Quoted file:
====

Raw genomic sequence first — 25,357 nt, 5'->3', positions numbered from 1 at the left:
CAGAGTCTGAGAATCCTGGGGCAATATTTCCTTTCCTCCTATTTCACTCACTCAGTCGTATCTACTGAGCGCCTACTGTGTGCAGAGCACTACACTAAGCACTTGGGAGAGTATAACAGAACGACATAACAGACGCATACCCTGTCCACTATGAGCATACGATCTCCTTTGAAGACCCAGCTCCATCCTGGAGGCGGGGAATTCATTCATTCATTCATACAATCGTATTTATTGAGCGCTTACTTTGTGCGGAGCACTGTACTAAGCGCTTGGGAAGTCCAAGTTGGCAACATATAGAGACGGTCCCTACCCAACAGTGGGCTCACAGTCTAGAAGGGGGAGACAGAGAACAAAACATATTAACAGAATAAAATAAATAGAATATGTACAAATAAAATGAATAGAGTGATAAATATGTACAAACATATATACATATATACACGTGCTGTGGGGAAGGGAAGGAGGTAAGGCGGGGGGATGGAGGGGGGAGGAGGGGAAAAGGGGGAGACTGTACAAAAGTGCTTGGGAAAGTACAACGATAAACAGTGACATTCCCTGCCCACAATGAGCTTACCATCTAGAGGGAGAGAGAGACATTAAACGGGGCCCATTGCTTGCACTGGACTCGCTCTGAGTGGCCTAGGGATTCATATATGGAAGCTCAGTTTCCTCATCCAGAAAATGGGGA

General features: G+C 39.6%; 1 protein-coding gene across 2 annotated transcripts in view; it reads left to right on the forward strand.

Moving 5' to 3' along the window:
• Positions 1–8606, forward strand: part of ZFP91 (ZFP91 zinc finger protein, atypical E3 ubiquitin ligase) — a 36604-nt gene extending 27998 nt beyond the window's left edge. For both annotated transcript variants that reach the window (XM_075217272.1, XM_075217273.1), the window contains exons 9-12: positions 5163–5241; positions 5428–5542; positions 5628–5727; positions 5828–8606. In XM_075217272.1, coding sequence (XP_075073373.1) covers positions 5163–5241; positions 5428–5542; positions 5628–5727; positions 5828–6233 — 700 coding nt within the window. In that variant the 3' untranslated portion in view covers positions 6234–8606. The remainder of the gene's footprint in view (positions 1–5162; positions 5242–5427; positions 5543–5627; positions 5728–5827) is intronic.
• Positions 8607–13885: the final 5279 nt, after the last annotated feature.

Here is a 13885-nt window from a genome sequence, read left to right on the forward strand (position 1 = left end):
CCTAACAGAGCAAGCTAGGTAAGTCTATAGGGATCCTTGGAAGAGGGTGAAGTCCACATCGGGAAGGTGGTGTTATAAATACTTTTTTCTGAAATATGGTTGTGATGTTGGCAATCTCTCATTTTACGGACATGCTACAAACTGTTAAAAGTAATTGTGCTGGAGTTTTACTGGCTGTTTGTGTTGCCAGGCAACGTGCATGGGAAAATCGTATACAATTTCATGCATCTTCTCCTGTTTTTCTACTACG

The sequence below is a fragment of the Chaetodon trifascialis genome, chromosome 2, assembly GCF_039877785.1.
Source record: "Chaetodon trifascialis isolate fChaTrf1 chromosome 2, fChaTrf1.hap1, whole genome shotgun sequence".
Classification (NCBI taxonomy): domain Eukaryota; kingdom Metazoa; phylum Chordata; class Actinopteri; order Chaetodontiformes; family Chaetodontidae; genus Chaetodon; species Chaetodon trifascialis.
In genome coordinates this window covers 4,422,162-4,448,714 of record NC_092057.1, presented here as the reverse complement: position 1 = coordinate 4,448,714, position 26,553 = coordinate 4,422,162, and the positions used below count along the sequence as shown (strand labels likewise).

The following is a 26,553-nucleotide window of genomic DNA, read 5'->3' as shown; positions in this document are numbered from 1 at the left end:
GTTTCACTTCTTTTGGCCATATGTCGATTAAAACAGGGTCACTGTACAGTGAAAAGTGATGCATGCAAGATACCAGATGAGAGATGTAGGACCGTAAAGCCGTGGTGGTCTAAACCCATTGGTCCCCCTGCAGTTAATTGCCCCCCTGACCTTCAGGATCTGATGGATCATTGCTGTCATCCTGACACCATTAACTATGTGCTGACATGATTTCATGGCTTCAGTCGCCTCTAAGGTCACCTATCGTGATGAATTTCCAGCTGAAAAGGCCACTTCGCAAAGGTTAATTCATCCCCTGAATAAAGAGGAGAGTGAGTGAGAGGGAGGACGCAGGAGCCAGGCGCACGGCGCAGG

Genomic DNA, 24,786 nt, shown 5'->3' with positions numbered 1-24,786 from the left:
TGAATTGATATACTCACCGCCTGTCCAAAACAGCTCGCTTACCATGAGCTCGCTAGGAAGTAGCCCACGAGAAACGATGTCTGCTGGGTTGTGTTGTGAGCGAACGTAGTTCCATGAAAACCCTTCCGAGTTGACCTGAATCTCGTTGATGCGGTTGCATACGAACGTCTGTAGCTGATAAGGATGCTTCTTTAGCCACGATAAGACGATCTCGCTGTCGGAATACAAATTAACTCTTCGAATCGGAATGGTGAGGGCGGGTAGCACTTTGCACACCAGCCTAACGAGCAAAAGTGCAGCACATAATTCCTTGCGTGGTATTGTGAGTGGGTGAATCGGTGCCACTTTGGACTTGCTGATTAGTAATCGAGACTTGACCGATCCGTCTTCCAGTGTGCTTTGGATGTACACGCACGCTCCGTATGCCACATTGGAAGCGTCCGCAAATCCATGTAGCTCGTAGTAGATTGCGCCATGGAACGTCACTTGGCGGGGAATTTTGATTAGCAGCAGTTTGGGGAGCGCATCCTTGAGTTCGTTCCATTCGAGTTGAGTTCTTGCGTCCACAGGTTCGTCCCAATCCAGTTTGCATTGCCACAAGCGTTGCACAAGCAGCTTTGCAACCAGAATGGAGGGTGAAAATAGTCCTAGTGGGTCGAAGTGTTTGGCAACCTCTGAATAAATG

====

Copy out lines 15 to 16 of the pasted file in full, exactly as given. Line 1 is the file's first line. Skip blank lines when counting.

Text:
Genomic DNA, 24,786 nt, shown 5'->3' with positions numbered 1-24,786 from the left:
TGAATTGATATACTCACCGCCTGTCCAAAACAGCTCGCTTACCATGAGCTCGCTAGGAAGTAGCCCACGAGAAACGATGTCTGCTGGGTTGTGTTGTGAGCGAACGTAGTTCCATGAAAACCCTTCCGAGTTGACCTGAATCTCGTTGATGCGGTTGCATACGAACGTCTGTAGCTGATAAGGATGCTTCTTTAGCCACGATAAGACGATCTCGCTGTCGGAATACAAATTAACTCTTCGAATCGGAATGGTGAGGGCGGGTAGCACTTTGCACACCAGCCTAACGAGCAAAAGTGCAGCACATAATTCCTTGCGTGGTATTGTGAGTGGGTGAATCGGTGCCACTTTGGACTTGCTGATTAGTAATCGAGACTTGACCGATCCGTCTTCCAGTGTGCTTTGGATGTACACGCACGCTCCGTATGCCACATTGGAAGCGTCCGCAAATCCATGTAGCTCGTAGTAGATTGCGCCATGGAACGTCACTTGGCGGGGAATTTTGATTAGCAGCAGTTTGGGGAGCGCATCCTTGAGTTCGTTCCATTCGAGTTGAGTTCTTGCGTCCACAGGTTCGTCCCAATCCAGTTTGCATTGCCACAAGCGTTGCACAAGCAGCTTTGCAACCAGAATGGAGGGTGAAAATAGTCCTAGTGGGTCGAAGTGTTTGGCAACCTCTGAATAAATG